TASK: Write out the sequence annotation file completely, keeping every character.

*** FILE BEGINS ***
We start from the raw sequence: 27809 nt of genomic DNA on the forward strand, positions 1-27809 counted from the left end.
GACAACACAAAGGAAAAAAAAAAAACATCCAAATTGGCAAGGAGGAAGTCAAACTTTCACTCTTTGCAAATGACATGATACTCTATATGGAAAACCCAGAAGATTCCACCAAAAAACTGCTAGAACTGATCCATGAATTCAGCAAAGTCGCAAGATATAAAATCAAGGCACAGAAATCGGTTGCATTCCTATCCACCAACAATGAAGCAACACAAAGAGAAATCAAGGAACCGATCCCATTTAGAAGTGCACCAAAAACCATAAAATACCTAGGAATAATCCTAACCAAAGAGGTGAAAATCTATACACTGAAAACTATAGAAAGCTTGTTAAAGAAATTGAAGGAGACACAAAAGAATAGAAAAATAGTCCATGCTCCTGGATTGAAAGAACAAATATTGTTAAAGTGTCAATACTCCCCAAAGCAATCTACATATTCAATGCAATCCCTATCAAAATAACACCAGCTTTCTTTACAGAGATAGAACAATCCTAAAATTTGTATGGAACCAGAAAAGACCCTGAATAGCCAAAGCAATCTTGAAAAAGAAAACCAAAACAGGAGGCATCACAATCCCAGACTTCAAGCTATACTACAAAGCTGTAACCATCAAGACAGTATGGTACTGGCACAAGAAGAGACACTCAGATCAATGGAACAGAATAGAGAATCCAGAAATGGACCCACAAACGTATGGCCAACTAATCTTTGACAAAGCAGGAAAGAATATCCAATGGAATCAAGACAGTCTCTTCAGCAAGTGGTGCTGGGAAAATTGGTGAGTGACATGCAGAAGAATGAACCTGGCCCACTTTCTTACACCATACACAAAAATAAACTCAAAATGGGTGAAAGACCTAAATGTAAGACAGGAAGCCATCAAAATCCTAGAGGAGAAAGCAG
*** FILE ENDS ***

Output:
We start from the raw sequence: 27809 nt of genomic DNA on the forward strand, positions 1-27809 counted from the left end.
GACAACACAAAGGAAAAAAAAAAAACATCCAAATTGGCAAGGAGGAAGTCAAACTTTCACTCTTTGCAAATGACATGATACTCTATATGGAAAACCCAGAAGATTCCACCAAAAAACTGCTAGAACTGATCCATGAATTCAGCAAAGTCGCAAGATATAAAATCAAGGCACAGAAATCGGTTGCATTCCTATCCACCAACAATGAAGCAACACAAAGAGAAATCAAGGAACCGATCCCATTTAGAAGTGCACCAAAAACCATAAAATACCTAGGAATAATCCTAACCAAAGAGGTGAAAATCTATACACTGAAAACTATAGAAAGCTTGTTAAAGAAATTGAAGGAGACACAAAAGAATAGAAAAATAGTCCATGCTCCTGGATTGAAAGAACAAATATTGTTAAAGTGTCAATACTCCCCAAAGCAATCTACATATTCAATGCAATCCCTATCAAAATAACACCAGCTTTCTTTACAGAGATAGAACAATCCTAAAATTTGTATGGAACCAGAAAAGACCCTGAATAGCCAAAGCAATCTTGAAAAAGAAAACCAAAACAGGAGGCATCACAATCCCAGACTTCAAGCTATACTACAAAGCTGTAACCATCAAGACAGTATGGTACTGGCACAAGAAGAGACACTCAGATCAATGGAACAGAATAGAGAATCCAGAAATGGACCCACAAACGTATGGCCAACTAATCTTTGACAAAGCAGGAAAGAATATCCAATGGAATCAAGACAGTCTCTTCAGCAAGTGGTGCTGGGAAAATTGGTGAGTGACATGCAGAAGAATGAACCTGGCCCACTTTCTTACACCATACACAAAAATAAACTCAAAATGGGTGAAAGACCTAAATGTAAGACAGGAAGCCATCAAAATCCTAGAGGAGAAAGCAG